After decades of vacillating levels of emotional paralysis, my disorder lurched into the suicidal range in the mid-30s. Aggressive pharmacological treatment after a severe flaring of symptoms just passed 40 kept me from an early curtain call but made it impossible to function. Lifestyle changes — including leaving a high-stress job — brought improvement. As did going off all those pills in a more supportive environment.
Three weeks of synchronized transcranial magnetic stimulation in a clinical medical trial–preceded by another six weeks of likely synchronized transcranial magnetic stimulation (during the double-blind trial phase)–put me in full remission of all my symptoms. I was suddenly on the euphoric cusp of being the person I had always hoped I could be.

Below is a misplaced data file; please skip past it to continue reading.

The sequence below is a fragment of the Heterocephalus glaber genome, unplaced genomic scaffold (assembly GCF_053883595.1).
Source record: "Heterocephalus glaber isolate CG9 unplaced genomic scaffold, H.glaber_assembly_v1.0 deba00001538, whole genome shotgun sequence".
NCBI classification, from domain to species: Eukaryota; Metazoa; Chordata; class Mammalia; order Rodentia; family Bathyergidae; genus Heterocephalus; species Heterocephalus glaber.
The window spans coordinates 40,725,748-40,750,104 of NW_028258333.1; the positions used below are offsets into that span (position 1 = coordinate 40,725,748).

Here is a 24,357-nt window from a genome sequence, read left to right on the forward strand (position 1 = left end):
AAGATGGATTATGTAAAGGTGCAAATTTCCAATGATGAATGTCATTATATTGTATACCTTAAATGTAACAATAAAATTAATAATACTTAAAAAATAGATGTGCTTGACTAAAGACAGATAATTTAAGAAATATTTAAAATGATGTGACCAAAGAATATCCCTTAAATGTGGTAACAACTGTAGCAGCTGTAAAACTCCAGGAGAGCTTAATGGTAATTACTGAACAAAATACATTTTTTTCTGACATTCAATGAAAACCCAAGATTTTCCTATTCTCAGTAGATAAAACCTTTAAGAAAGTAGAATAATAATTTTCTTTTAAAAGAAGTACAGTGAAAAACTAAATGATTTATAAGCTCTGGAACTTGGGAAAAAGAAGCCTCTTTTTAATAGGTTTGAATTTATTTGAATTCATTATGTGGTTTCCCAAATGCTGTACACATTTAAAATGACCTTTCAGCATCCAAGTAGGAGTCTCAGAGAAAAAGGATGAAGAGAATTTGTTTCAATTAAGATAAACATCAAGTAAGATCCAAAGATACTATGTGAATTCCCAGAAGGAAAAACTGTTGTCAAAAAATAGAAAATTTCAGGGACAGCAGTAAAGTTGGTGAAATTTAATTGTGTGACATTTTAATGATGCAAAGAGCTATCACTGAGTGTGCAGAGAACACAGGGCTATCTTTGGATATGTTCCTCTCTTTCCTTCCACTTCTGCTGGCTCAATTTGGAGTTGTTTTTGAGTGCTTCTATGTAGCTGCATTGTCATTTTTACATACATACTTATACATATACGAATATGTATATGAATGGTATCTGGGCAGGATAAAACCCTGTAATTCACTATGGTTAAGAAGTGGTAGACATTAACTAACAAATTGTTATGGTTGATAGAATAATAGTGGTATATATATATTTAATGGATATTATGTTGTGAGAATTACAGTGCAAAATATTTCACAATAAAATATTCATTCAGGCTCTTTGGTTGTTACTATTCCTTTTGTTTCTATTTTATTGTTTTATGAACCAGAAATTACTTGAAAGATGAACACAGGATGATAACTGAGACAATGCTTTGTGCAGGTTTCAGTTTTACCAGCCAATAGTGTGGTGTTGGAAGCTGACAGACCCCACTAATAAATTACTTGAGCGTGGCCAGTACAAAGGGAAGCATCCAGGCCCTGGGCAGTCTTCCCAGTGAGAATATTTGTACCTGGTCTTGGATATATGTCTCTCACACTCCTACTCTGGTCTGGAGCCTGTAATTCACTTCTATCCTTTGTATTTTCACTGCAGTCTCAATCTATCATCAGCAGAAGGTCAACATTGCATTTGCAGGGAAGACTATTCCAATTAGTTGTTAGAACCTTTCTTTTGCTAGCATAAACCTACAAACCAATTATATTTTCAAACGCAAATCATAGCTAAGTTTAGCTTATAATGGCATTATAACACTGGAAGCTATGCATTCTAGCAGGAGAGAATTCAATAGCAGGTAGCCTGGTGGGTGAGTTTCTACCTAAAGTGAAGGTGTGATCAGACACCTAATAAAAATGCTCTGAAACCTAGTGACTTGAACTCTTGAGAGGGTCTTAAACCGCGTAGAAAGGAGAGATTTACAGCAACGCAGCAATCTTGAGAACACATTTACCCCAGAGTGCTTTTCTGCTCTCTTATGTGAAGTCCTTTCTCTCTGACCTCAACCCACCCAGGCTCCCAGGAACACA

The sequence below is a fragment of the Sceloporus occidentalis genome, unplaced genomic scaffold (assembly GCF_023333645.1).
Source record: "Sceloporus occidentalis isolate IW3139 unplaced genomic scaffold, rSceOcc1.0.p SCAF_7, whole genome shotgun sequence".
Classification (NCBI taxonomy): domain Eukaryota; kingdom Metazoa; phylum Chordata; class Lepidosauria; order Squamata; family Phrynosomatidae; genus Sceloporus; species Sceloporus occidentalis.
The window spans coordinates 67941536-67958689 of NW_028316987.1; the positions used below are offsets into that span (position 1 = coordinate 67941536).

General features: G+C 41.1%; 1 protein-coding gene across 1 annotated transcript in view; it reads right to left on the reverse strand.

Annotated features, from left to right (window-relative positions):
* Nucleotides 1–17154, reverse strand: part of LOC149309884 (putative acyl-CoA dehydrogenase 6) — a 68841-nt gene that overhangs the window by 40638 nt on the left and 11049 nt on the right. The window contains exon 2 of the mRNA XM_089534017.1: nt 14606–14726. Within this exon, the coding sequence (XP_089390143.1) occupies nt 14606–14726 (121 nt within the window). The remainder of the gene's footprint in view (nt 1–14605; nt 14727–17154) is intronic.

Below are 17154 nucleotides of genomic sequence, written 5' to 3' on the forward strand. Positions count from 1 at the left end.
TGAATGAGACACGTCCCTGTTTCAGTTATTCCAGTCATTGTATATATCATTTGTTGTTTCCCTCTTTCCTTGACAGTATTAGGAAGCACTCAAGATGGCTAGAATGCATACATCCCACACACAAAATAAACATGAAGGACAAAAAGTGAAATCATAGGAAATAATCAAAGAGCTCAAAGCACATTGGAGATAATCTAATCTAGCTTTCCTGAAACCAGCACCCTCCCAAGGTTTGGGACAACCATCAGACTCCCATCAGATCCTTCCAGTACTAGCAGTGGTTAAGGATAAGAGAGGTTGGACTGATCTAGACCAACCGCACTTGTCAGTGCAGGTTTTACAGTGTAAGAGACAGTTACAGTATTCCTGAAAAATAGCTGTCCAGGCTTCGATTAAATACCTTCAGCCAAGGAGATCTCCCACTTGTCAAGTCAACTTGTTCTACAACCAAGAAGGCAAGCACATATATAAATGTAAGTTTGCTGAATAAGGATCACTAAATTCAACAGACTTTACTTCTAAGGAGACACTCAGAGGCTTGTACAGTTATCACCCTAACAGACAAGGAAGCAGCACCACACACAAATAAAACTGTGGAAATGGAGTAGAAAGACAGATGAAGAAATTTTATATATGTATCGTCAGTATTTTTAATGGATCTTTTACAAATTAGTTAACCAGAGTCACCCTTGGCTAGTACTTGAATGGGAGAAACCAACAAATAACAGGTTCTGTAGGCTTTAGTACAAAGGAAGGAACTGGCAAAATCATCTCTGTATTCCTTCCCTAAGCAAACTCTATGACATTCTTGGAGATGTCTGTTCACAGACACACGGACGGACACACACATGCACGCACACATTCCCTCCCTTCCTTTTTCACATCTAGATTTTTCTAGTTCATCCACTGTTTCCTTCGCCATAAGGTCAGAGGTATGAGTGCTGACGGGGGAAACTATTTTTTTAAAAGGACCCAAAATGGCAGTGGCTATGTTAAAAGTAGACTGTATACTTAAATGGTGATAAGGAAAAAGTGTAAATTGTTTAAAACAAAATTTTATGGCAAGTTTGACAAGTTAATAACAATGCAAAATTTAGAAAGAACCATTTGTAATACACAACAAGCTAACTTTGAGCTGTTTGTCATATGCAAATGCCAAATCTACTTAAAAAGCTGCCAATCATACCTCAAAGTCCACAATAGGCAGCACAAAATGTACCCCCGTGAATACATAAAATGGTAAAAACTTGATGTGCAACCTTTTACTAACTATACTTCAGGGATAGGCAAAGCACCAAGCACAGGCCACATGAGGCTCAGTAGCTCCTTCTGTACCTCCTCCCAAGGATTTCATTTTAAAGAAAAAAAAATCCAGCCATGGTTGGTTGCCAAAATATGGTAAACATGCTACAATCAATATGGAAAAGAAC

After about two months, however, familiar misfirings and glitches started to creep back into my repertoire. A low-dose anti-depressant with a “booster pack” of repetitive transcranial magnetic stimulation (see sTMS & rTMS page for definitions) failed to bring improvement. (Though dietary changes and a low dose seemed to make inroads, for a time.)
I’ve tried a lot in the past three years to find relief. And I’ve learned a bit along the way, too.
Depression Time is where I logged my thoughts about living with–and recovering from–depression . It’s been about my attempts to subvert seemingly hardwired feelings of hopelessness, pain, and panic with alcohol, work, spirit, exercise, philosophy, meditation, therapy, food, and (briefly) electromagnetism.
For the super-charged, smartly condensed, and easier-to-handle ebook that hits all the highs and lows of these years without leaving you hungry 20 minutes later, check out my book ‘After Depression.’